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Gilberto Gil answering a question at the end of his performance.

Champaign-Urbana may be a fairly small urban area, but it has no dearth of cultural, musical, and educational events that enliven and enrich the community.

It’s not too frequently that a truly world-famous musician plays in Champaign-Urbana.  It happens, but not a lot.  It’s even rarer for there to be a talk given by a former minister of state of one of the most-populous countries in the world.  Yesterday, CU residents got a chance to see both at the same time.  And for free.  Sponsored by the Lemann Institute for Brazilian Studies, the Center for Latin American & Caribbean Studies, the Krannert Center for the Performing Arts, the Center for Historical Interpretation, and the Department of History, Gil’s talk was part lecture and part musical performance with the goal of explaining the history of Brazilian music within its cultural context.  The songs were played solo, with only Gil’s voice and guitar, giving the performance a quiet, intimate, thoughtful feel.

Gilberto Gil is one of the biggest names in Brazilian music.  Along with Os Mutantes, Caetano Veloso, Tom Zé, and others, Gil was one of the innovators of the Tropicália movement.  This musical movement took rock, experimental music, pop, and classical European music and interpreted aspects of these genres within Brazil’s musical landscape, combining them with bossa nova, samba, and other indigenous musical forms.  Gil, though, is more than just a musician and composer, having served as Brazil’s Minister of Culture from 2003 to 2008.

Gil began with the arrival of the Portuguese to the coast of what is now Northeastern Brazil, the state of Bahia from which he hails.  He discussed the central role that music plays in Brazilian culture and how it can be a means by which we can better understand that culture.  His focus was on the development of Brazilian music through the influence of the three groups of people who would form what we now see as the Brazilian nation: Europeans (primarily Portuguese), Africans, and Native Americans.  In this respect, Brazil shares many similarities with the US.  Its population comes from all over the globe, many having suffered and still suffering the effects of slavery, subjugation, and colonization, and its music reflects this multicultural background.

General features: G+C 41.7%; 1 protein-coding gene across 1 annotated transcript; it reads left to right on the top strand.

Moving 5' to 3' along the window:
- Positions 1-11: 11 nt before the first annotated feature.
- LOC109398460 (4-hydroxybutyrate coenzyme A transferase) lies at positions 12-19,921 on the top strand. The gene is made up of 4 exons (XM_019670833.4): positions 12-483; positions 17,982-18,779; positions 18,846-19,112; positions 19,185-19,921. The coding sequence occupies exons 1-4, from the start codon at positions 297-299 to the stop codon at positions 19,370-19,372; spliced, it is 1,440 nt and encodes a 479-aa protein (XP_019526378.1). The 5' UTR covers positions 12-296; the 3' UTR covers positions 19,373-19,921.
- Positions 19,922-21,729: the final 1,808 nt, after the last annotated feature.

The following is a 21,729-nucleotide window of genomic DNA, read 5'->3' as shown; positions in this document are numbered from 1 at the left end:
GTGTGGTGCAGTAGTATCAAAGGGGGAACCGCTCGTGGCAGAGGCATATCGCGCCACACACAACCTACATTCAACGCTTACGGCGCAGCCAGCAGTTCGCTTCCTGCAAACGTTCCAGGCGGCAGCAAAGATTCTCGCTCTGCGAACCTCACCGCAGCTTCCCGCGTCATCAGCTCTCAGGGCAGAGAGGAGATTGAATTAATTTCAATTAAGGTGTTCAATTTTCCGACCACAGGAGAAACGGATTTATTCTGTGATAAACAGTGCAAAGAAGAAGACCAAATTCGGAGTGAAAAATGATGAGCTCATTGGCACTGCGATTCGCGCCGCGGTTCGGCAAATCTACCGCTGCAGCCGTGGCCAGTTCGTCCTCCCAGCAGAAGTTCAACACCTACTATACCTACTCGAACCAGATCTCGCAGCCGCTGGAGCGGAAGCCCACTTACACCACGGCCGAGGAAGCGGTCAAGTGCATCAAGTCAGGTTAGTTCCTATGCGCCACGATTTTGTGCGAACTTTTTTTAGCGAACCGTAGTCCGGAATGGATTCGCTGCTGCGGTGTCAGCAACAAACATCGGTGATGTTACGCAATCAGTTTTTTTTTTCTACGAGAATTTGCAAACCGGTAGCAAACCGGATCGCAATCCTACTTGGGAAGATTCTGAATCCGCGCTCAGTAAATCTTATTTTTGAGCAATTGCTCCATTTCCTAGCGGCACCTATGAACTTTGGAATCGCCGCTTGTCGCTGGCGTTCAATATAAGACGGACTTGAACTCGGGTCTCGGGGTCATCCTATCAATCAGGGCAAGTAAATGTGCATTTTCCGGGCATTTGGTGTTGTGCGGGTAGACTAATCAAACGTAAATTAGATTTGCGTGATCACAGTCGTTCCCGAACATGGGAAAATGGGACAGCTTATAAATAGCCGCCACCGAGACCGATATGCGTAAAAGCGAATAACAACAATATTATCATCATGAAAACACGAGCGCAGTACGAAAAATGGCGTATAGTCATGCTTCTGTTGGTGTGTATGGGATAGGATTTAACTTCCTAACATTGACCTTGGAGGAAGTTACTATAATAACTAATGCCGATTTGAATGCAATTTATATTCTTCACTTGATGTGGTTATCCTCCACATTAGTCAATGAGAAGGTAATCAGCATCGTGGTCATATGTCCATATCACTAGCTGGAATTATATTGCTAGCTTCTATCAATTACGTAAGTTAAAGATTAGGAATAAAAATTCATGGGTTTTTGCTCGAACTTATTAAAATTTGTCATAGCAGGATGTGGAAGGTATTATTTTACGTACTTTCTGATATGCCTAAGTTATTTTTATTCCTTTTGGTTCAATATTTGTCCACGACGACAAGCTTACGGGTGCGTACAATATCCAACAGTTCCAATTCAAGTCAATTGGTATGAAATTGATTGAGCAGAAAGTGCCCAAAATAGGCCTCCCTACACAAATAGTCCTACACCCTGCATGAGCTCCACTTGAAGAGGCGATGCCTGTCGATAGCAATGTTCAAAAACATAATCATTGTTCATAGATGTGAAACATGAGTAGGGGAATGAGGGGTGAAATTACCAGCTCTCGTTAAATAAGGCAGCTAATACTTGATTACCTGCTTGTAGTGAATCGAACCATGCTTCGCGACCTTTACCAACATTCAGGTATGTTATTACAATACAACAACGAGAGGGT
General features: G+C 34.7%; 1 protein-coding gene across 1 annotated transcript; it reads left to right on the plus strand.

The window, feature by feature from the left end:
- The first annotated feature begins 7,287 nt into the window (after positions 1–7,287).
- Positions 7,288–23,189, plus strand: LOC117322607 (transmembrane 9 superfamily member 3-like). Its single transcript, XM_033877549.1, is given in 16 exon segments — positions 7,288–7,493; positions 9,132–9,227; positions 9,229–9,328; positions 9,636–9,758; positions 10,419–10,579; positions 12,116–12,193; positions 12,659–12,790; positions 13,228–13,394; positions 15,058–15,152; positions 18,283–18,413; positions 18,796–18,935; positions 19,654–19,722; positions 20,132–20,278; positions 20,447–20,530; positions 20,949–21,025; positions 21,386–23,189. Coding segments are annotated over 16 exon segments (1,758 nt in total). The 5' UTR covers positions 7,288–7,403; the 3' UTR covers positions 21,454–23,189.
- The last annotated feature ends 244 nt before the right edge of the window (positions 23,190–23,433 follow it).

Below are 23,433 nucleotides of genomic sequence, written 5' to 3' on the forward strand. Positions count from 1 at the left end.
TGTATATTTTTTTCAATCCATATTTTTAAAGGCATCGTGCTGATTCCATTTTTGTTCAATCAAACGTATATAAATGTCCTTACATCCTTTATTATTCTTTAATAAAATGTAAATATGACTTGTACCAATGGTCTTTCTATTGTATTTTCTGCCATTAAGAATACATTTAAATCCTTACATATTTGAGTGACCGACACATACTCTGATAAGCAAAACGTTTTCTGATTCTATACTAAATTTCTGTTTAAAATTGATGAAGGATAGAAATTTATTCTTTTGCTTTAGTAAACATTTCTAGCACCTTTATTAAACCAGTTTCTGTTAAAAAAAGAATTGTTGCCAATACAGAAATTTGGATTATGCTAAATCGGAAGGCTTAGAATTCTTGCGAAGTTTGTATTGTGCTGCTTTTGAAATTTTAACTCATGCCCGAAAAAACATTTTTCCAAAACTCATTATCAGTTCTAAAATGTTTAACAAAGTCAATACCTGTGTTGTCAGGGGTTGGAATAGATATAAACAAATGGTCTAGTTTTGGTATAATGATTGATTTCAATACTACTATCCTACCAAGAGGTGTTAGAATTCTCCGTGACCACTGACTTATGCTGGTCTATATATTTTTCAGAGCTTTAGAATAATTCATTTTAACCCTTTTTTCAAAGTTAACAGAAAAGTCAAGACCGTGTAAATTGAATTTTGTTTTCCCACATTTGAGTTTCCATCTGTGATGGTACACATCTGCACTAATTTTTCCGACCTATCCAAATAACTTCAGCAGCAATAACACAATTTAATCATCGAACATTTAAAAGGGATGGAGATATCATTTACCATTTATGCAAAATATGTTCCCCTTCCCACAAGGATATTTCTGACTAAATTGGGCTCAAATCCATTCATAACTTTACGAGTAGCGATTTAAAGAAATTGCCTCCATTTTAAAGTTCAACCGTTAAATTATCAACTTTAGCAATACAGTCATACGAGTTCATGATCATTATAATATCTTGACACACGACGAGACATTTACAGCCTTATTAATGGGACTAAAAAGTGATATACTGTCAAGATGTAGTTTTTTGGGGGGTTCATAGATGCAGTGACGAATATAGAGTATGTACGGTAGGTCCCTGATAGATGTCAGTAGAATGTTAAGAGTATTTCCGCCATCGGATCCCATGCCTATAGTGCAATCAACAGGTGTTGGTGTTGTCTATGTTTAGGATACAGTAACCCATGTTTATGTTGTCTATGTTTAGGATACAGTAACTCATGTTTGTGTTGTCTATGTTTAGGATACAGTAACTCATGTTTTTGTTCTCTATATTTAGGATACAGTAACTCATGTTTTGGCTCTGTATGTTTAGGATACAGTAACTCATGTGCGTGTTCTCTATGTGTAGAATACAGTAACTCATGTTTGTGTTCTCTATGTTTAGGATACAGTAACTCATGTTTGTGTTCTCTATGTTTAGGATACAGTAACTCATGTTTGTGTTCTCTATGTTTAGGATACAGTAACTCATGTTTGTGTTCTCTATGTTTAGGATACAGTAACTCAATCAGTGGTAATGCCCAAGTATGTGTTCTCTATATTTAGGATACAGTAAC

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Gilberto Gil performing. (Apologies for the poor quality!)

For those interested in knowing his set list, I’ve put it below along with links to performances of the songs.  Where I was able to find a similar performance by Gil, I’ve linked to those.

  1. “Carinhoso” (Loving), music by Pixinguinha, lyrics by Braginha
  2. “Saudade da Bahia” (Longing of Bahia) by Dorival Caymmi
  3. “Asa branca” (White Wing) by Luiz Gonzaga and Humberto Teixeira
  4. “É Luxo só” (It’s Just a Luxury) by Ary Barroso
  5. “Domingo no Parque” (Sunday in the Park) by Gilberto Gil
  6. “Desafinado” (Out of Tune), music by Antônio Carlos Jobim, lyrics by Newton Mendonça

I was lucky enough to have studied Portuguese at UIUC for a few years during graduate school.  His performance felt to me like the capstone of the massive growth there’s been in the Portuguese Language and Brazilian Studies Program.  Not only has enrollment increased substantially in the past five or so years, if you keep an eye on their Facebook page, you’ll see that there are lots of events, activities, and presentations that aim to spread knowledge and understanding about Brazilian culture to the CU community. 

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